State Department Accused Of Promoting Trump's Mar-a-Lago Club

Ethics lawyers said an article posted on an official State Department blog violated U.S. law prohibiting the use of public office for private gain.
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State Department Accused Of Promoting Trump's Mar-a-Lago Club

The State Department is facing criticism for promoting President Trump's Mar-a-Lago Club.

Social media was abuzz Monday afternoon after a post on an official State Department blog surfaced. The post was also published on the websites and social media accounts of multiple embassies.

The now-removed post, called "Mar-a-Lago: The winter White House," discussed the history of the club, including Trump's purchase of the then-estate in 1985

It even explained that Trump bought the original owner's "decorations and furnishings ... preserving Mar-a-Lago's style and taste."

The post raises more concerns about the president's conflicts of interest

Former White House ethics attorneys who've served under Republican and Democratic presidents said the post violates U.S. law prohibiting use of public office for private gain.

Here's why: The State Department falls under the executive branch. The executive branch is obviously headed by President Trump. And since Trump owns Mar-a-Lago, the State Department's post about Mar-a-Lago could benefit the president's private business.

Trump previously faced criticism following reports the club had doubled its initiation fee after he was elected president. The initiation fee is now reportedly $200,000.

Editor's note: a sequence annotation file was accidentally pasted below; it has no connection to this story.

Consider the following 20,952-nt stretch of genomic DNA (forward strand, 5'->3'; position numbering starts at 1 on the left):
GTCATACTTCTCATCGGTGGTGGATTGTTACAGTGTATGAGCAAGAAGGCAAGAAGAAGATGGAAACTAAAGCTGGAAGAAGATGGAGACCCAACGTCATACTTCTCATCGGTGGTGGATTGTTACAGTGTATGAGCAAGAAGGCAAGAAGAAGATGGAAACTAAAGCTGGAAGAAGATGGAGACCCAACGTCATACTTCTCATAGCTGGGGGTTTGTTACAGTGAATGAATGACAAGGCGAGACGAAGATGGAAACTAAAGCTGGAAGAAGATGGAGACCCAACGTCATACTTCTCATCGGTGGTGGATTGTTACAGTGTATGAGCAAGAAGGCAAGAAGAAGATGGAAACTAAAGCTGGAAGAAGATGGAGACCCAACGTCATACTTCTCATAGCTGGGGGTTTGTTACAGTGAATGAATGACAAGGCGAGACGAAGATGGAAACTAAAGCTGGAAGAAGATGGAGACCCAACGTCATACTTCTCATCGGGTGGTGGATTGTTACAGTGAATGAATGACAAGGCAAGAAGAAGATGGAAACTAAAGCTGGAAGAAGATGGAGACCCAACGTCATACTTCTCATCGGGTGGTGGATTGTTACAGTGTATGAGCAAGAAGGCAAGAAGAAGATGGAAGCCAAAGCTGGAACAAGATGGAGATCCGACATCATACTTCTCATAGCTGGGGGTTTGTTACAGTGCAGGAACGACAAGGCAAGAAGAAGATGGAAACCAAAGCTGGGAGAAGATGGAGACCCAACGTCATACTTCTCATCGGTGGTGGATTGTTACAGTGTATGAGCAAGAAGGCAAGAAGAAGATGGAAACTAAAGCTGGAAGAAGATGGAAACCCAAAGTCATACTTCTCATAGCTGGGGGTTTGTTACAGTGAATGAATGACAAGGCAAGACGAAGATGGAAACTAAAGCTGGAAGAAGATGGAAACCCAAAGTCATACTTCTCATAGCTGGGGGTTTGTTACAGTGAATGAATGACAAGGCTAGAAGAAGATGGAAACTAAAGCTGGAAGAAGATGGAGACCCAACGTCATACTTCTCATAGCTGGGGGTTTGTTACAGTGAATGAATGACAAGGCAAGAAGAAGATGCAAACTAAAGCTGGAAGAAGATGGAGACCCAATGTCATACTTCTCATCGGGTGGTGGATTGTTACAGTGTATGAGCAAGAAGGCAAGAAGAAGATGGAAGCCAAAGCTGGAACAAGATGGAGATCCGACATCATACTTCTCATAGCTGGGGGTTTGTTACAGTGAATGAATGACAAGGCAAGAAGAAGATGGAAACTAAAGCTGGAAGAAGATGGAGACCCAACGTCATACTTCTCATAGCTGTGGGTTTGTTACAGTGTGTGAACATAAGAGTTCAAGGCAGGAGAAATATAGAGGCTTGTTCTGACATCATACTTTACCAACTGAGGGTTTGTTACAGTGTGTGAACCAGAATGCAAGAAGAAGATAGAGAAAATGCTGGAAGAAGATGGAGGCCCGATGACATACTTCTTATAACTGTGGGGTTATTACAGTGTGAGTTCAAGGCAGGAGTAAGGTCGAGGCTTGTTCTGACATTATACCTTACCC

The blog post was published April 4 — just two days before the Chinese president's visit to the southeast Florida club.

Trump's visits there have been the subject of a lot of discussion. Though some visits included hosting foreign leaders, many were recreational — and each has been estimated to cost taxpayers between $1 million and $3 million.

The article described Trump's visits as "belatedly fulfilling the dream of Mar-a-Lago's original owner and designer."

As the article describes, Marjorie Merriweather Post left the Mar-a-Lago estate to the U.S. government to be used by U.S. presidents, but they didn't use it. So the government gave the property back to the Post Foundation, which then sold it to Trump.

The State Department has replaced the article with the following statement: "The intention of the article was to inform the public about where the President has been hosting world leaders. We regret any misperception and have removed the post."